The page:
Date of Award

12-2013

Degree Type

Dissertation

Embargo Date

3-12-2014

Degree Name

Doctor of Philosophy (PhD)

Department

Psychology

Advisor(s)

Tanya Eckert

Keywords

Postsecondary education, students, learning disabilities

Subject Categories

Higher Education | Special Education and Teaching

Abstract

Given the increasing number of students with learning disabilities attending postsecondary educational institutions, it is essential to determine the factors which may play a predictive role in postsecondary education in order to inform educational practices and interventions prior to high school graduation. As such, the primary aim of the current study was to examine which variables may hold predictive value for postsecondary education attendance for students with learning disabilities. This study analyzed the National Longitudinal Transition Study-2 (NLTS2) in an attempt to identify the variables that predicted the likelihood that youth with disabilities would attend more postsecondary education. A total of 435,437 youth with learning disabilities were included in the present study. The sample of youth with learning disabilities was mostly male (60.9%); family household income was roughly evenly distributed amongst the following three categories: $25,000 or less, $25,001-50,000, and more than $50,000. Youth's education attainment ranged from not finishing high school to completing a four-year college degree. Results indicated that reading achievement, family involvement, and social support played significant roles in predicted graduation from a two-year college or university, such that postsecondary education attendance increased if the youth was had higher reading achievement, had a parent/guardian involved in school activities, and had social support. It was also determined that math achievement, the youth's role in IEP/transition planning, social support, and family involvement all played significant roles in the predicted number of credits earned from a postsecondary institution, such that number of credits increased if the youth had higher math achievement, played more of a leadership role in IEP/transition planning, had social support, and had a parent/guardian involved in school activities. Directions for further research and implications for best transition practices are denoted in light of these results.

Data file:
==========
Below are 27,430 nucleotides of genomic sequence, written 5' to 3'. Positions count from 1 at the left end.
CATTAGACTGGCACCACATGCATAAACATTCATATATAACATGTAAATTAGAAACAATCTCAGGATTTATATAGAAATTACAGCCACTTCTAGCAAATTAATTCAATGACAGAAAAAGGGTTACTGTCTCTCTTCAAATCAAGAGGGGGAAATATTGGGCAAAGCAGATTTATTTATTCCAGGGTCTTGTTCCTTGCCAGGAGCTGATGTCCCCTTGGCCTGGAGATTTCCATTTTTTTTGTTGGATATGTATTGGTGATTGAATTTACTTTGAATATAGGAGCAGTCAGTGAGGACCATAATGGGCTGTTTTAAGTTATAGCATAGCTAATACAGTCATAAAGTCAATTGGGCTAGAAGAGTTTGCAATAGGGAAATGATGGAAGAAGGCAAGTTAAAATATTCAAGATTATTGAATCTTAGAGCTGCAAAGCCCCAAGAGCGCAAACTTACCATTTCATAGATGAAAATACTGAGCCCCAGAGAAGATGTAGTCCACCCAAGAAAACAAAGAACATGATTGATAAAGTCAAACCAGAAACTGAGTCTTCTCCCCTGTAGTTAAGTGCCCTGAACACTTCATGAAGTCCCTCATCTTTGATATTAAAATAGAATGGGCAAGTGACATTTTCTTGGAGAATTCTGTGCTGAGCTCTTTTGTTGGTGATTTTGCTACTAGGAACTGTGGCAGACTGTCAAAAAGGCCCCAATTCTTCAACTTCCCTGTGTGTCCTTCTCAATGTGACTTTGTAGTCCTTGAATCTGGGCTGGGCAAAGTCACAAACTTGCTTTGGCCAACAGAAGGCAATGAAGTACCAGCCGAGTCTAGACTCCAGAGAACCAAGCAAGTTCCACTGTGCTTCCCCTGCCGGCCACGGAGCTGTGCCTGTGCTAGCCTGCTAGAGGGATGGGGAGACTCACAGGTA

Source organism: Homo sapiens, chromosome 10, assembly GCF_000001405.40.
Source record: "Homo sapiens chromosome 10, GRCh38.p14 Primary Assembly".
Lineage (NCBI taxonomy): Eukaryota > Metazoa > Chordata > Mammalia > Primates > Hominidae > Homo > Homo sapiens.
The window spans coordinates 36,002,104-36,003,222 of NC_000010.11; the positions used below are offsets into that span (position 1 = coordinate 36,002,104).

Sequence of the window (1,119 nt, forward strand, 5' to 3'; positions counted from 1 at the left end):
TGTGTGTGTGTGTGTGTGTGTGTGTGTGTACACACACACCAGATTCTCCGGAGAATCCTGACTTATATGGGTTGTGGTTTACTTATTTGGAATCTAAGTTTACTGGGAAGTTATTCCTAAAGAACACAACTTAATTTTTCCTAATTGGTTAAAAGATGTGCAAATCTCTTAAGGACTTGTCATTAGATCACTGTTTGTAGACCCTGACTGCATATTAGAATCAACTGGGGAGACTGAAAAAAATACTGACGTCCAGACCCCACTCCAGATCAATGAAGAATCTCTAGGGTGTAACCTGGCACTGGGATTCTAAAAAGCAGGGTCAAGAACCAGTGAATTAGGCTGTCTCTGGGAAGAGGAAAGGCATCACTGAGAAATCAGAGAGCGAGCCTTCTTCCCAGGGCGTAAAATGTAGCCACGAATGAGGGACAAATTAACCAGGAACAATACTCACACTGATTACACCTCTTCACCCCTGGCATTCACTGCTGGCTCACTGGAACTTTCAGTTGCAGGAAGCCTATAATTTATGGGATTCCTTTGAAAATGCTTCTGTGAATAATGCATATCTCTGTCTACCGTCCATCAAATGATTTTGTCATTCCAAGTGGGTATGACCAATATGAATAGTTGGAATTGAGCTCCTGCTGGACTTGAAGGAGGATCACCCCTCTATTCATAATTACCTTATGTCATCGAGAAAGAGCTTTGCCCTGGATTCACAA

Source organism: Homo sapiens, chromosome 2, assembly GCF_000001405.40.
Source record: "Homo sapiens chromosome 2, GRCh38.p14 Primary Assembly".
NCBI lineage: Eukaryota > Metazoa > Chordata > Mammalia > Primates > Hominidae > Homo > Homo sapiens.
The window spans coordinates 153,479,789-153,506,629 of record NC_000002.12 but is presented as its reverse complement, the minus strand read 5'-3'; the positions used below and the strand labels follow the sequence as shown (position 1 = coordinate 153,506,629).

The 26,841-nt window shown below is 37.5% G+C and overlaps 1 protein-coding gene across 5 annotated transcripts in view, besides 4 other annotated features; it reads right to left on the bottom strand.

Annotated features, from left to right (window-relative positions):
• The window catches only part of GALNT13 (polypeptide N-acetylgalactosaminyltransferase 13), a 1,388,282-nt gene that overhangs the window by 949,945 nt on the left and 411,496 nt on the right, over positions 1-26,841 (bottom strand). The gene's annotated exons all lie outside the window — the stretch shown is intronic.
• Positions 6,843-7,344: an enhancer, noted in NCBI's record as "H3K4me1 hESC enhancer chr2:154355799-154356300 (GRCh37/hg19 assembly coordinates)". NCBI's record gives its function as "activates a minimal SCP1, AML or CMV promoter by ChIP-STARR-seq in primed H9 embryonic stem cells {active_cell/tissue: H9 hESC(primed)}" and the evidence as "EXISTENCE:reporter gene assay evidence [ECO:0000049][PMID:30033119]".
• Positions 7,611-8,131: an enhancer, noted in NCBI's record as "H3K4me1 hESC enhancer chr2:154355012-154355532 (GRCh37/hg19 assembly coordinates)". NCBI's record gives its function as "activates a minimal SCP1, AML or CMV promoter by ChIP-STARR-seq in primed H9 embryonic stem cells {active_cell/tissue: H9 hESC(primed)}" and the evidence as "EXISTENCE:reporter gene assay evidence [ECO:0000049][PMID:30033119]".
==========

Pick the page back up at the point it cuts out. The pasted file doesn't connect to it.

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Open Access

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